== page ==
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“Why don’t we just go kill her now?” Lexi suggested. “Then it won’t matter if she has it.”

“You did this on purpose, didn’t you?” Penn asked, narrowing her eyes at her. “You wanted to leave now, so you’re trying to make it so we have to.”

“No, Penn, I swear, it was just an accident,” Lexi said.

“Penn, stop,” Thea said, her words as sweet and melodic as she could make them. “Think. You don’t want to kill Lexi right now. It’s hard enough finding the replacement for one siren, let alone two.”

Penn knew she was right, so she took a deep breath and pushed the monster back down. Slowly she felt her fangs pull back, but her eyes stayed changed. She couldn’t put her anger completely to rest, nor did she want to.

She kept her power with the sirens by letting them know she’d do whatever it took to keep the power. She’d had no problem destroying anyone who stood in her way or went against her, and she wasn’t about to stop now.

“Lexi, go find the scroll,” Penn commanded, and her voice had returned to its normal saccharine tone. “If it’s there, bring it back to me. I will take care of it.”

“What if it’s not there?” Lexi asked.

“You better pray it is, but if Gemma finds that scroll, you’ll be the first one to die,” Penn warned her. “Do you understand?”

Lexi nodded. “Yes, I understand.”

She ran down the stairs, and when she raced by Penn, she gave her as much room as she could. Penn was tempted to give chase and attack her, but it would be better if Lexi retrieved the scroll sooner rather than later.

Thea waited to speak again until after Lexi had gone out the back door. They watched through the window as she dove off the cliff behind the house, where she’d land in the water crashing below them.

“What’s your plan if Gemma doesn’t have the scroll?” Thea asked.

“We’ll stay for now,” Penn said, still staring out the back window as the setting sun reflected off the bay. “I don’t want another Gemma or Lexi on my hands, and the more time I spend being sure that Liv is the right choice, the better off we will all be.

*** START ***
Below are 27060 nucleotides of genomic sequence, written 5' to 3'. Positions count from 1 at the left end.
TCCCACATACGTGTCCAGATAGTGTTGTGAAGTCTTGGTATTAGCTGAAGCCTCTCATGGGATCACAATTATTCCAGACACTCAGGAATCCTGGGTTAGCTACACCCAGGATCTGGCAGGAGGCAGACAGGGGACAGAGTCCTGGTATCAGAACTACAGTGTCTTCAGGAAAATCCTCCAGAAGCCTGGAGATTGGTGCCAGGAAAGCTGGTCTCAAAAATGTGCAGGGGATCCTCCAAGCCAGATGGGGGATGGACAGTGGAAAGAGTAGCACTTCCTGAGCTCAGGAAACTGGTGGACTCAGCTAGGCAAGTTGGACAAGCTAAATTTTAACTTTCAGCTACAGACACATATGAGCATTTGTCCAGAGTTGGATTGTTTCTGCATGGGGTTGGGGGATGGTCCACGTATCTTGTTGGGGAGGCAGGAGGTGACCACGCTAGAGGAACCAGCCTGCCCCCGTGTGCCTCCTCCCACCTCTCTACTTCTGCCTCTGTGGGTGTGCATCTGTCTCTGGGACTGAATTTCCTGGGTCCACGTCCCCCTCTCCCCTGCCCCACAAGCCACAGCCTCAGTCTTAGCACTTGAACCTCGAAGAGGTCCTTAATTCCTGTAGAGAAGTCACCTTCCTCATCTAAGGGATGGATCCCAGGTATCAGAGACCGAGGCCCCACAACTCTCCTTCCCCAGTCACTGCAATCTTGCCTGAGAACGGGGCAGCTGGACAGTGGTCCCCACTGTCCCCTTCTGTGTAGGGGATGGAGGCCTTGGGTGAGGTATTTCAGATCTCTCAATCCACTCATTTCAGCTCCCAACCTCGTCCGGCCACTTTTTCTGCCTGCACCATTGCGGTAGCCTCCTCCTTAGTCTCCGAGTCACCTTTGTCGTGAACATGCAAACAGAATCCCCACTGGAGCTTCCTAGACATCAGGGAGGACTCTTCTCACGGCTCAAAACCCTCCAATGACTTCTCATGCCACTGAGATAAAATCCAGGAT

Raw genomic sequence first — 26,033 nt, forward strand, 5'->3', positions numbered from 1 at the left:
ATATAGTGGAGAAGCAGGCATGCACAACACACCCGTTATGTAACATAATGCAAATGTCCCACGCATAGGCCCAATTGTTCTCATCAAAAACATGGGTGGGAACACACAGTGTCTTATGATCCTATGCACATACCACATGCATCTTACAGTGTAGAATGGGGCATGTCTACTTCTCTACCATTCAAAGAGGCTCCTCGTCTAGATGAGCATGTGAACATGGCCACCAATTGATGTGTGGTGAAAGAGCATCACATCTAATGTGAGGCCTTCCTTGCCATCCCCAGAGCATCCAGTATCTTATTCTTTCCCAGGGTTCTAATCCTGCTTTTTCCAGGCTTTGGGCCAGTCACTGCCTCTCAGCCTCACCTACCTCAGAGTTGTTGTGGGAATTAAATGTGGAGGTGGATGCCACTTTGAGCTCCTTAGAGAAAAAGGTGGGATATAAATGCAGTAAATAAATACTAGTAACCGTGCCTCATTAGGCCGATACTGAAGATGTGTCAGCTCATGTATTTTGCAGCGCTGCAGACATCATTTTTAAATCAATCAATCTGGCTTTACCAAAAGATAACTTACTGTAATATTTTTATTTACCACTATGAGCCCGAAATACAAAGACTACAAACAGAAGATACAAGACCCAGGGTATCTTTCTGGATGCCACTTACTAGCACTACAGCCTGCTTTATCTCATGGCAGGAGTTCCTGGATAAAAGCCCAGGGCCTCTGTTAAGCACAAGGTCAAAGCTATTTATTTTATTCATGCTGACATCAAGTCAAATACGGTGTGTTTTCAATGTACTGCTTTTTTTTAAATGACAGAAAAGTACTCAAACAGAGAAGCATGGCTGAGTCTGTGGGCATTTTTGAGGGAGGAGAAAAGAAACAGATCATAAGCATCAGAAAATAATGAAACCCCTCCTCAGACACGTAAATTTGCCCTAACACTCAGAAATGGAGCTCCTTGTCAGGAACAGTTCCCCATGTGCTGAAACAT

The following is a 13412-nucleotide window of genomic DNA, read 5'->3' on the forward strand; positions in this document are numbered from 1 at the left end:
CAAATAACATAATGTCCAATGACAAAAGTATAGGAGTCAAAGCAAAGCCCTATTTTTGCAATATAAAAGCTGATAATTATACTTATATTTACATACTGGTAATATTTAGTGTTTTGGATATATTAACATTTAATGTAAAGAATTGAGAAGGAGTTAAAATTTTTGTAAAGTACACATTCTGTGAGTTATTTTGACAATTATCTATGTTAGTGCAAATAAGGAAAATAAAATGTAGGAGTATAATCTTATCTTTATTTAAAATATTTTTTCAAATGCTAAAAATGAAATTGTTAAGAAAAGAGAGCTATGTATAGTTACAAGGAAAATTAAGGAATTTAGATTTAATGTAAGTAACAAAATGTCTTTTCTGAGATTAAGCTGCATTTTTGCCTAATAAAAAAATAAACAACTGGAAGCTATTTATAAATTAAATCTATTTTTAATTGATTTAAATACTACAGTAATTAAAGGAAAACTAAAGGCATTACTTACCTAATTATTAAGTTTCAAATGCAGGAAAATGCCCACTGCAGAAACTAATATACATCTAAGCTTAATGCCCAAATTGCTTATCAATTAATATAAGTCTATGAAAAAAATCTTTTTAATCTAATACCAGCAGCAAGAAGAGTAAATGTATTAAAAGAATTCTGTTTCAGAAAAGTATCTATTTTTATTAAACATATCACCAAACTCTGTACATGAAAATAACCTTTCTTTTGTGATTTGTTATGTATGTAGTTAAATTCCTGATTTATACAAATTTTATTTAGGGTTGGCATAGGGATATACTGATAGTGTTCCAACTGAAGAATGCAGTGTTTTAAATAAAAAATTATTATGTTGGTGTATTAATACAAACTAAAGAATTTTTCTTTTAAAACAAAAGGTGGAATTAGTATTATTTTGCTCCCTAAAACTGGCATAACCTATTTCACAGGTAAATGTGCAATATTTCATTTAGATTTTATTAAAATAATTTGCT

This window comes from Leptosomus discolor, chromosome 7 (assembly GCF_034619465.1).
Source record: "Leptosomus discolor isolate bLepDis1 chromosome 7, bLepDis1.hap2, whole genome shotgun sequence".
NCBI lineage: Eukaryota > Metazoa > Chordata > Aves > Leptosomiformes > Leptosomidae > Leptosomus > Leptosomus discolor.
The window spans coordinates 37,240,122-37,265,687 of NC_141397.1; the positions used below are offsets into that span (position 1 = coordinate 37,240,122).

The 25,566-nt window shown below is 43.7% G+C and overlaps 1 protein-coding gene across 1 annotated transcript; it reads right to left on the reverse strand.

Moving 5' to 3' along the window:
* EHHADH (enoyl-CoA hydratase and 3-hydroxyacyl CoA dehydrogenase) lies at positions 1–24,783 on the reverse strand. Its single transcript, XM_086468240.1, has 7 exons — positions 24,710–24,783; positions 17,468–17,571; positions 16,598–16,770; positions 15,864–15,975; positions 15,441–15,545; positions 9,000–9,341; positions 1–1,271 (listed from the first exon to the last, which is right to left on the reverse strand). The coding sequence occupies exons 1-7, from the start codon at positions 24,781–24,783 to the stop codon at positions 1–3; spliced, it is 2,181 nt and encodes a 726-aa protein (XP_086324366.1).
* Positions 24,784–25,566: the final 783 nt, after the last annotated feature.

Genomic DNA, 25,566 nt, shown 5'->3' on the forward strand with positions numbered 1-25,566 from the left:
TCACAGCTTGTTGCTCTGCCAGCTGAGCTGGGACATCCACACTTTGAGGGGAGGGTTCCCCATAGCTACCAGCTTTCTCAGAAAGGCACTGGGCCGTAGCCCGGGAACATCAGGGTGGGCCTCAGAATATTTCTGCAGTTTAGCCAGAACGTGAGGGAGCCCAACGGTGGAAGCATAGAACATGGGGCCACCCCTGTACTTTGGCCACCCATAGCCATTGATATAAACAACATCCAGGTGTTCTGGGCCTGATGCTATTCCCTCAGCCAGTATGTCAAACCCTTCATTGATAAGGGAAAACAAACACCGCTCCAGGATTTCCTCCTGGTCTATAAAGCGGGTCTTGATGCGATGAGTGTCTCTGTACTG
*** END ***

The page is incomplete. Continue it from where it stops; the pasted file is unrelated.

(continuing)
“But we can’t stay that much longer.” Penn turned back to Thea. “It’s only a matter of time before your precious Gemma finds the scroll, so we’ll have to kill her first.”



Two doors down from Pearl’s Diner was a bar frequented by the dockworkers. Harper had never been inside before because she wasn’t yet of the legal drinking age, but judging by how it looked on the outside, she assumed it was a dive. Her dad had gone there from time to time, and everything he’d said about it had confirmed her suspicions.

When three men came tumbling out of the battered front door of the bar, yelling and swearing, Harper hadn’t thought much of it. They made enough noise to disrupt her kiss with Daniel, but that was all.

Or it would’ve been, if Harper hadn’t seen the source of all the trouble. Two of the men were there just to pull the third one out of the bar. They tossed him onto the sidewalk, where he’d hit his head on the cement, and that was when Harper saw who it was.

“Alex?” Harper asked. She put her hands on Daniel’s chest to push him back a bit, but he’d already started stepping away.

“I’m fine!” Alex had gotten to his feet and was yelling. “That other guy was being the dick, not me!”

Harper rushed over to him, getting there just in time to catch him from falling back again. Unfortunately, he was too heavy for Harper, so he nearly took her down with him, but Daniel grabbed his arm and hoisted him back up.

“Is this a friend of yours?” one of the guys from the bar asked.

“I don’t have any friends.” Alex tried to push Daniel away, but Daniel kept his grip firmly on Alex’s arm. “I don’t need any friends.”

“Yeah, we’re his friends,” Harper said, ignoring Alex’s protests. “And we’re sorry about any trouble he’s caused. He’s just been going through some things.”

“Well, tell your friend not to come back here if he’s going to be starting fights,” the guy said.

“Will do,” Harper promised him with a smile, and the two guys went back into the bar, leaving Daniel and Harper to handle Alex.

“I don’t need your help,” Alex muttered, then turned to look at Harper.

He smelled faintly of alcohol. His jeans had holes in them, and his dark bangs kept falling into his eyes. Not to mention that he’d hit his head pretty hard on the sidewalk, and Harper could see the blood through his dark hair.

“Alex, you’re bleeding,” Harper said. “We should take you to the hospital.”

“I’m fine,” he said and managed to push Daniel off him.

“At least let me look at it,” Harper insisted. Alex looked like he was about to protest, so she added, “If you don’t let me look at it, I’m calling 911, and they’ll look instead. And I’m certain they wouldn’t approve of your underage drinking.”

Alex groaned but walked over to a nearby bench. He sat down with a heavy thud and repeated, “I’m fine. I don’t need your help.”

“Alex, you’re clearly not fine,” Harper said, sitting down next to him. “You’re fighting, and I’ve never known you to drink before. How did you even get into the bar? You’re only eighteen.”